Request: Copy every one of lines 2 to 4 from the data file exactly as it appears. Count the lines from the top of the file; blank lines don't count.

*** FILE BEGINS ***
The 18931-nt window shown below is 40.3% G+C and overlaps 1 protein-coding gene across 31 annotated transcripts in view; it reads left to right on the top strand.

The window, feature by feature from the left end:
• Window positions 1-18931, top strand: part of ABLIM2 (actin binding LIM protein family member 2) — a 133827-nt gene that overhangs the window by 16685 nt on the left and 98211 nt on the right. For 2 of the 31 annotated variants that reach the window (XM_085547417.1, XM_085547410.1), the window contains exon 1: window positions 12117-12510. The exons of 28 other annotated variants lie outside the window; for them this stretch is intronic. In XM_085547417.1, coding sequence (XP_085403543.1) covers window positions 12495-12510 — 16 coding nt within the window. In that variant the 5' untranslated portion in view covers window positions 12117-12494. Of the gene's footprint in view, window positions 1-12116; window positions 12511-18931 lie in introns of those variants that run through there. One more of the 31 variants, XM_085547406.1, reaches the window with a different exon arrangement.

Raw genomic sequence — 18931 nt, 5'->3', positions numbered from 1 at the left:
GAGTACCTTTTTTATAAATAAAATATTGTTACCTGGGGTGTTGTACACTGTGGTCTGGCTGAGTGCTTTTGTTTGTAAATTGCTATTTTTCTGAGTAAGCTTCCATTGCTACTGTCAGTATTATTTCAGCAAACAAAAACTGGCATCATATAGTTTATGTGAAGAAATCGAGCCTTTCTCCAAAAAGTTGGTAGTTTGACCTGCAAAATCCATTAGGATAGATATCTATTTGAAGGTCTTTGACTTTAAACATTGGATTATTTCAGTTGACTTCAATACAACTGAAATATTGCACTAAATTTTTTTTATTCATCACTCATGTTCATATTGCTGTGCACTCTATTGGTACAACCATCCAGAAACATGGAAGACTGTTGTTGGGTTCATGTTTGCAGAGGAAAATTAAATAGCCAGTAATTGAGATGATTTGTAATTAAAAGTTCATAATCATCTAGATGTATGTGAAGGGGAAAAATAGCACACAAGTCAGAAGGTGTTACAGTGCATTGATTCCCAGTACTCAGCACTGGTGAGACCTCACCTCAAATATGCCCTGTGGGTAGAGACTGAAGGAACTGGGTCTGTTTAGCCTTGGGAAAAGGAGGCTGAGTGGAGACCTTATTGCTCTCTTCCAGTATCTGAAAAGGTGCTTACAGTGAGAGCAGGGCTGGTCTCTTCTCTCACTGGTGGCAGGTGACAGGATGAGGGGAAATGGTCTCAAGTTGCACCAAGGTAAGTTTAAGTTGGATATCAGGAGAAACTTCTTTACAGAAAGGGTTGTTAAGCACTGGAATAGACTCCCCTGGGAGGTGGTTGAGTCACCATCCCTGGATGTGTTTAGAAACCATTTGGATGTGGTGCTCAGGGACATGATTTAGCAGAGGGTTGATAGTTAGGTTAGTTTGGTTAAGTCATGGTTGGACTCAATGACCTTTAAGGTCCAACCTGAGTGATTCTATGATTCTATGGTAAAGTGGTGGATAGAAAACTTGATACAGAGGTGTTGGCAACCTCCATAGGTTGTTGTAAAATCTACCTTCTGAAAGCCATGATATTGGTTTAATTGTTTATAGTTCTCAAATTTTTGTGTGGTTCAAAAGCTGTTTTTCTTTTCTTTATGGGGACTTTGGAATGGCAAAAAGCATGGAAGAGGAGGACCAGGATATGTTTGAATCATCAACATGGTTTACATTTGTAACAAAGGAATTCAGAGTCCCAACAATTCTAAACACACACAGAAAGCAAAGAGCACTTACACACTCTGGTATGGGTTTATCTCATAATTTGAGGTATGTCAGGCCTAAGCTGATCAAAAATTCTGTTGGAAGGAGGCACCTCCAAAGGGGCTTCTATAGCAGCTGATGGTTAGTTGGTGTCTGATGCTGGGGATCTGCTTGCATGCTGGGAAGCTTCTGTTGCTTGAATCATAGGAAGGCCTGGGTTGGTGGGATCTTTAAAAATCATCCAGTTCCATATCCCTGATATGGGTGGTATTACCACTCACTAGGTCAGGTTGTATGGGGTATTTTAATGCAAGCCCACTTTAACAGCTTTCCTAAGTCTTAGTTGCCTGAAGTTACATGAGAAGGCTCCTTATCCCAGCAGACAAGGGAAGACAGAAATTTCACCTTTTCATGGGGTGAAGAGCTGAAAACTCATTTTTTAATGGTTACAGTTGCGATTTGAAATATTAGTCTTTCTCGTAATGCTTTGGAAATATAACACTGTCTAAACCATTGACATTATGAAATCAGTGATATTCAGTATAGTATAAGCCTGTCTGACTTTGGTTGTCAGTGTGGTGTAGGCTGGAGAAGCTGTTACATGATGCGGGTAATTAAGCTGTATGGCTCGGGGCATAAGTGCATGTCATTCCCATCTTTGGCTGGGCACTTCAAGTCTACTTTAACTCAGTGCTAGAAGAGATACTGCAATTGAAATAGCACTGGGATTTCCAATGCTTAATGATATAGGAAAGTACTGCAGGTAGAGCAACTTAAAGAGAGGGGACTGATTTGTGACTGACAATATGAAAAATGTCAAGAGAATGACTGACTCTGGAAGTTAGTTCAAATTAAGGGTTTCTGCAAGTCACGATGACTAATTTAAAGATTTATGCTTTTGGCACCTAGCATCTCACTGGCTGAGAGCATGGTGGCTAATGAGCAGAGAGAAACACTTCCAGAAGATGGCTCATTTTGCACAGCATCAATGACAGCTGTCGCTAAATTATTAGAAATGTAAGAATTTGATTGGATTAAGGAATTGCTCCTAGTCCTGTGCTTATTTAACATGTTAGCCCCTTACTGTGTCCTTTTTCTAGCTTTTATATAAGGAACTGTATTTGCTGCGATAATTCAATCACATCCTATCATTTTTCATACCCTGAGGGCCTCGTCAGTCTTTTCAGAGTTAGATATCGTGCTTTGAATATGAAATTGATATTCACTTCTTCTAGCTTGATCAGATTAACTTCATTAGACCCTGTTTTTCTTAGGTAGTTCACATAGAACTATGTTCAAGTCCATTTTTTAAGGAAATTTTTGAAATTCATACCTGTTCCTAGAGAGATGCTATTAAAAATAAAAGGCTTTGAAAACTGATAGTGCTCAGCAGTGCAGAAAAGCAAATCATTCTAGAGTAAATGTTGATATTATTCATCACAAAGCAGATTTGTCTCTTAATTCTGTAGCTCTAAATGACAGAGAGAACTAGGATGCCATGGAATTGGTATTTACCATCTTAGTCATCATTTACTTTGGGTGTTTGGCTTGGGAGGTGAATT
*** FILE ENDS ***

The window, feature by feature from the left end:
• Window positions 1-18931, top strand: part of ABLIM2 (actin binding LIM protein family member 2) — a 133827-nt gene that overhangs the window by 16685 nt on the left and 98211 nt on the right. For 2 of the 31 annotated variants that reach the window (XM_085547417.1, XM_085547410.1), the window contains exon 1: window positions 12117-12510. The exons of 28 other annotated variants lie outside the window; for them this stretch is intronic. In XM_085547417.1, coding sequence (XP_085403543.1) covers window positions 12495-12510 — 16 coding nt within the window. In that variant the 5' untranslated portion in view covers window positions 12117-12494. Of the gene's footprint in view, window positions 1-12116; window positions 12511-18931 lie in introns of those variants that run through there. One more of the 31 variants, XM_085547406.1, reaches the window with a different exon arrangement.

Raw genomic sequence — 18931 nt, 5'->3', positions numbered from 1 at the left: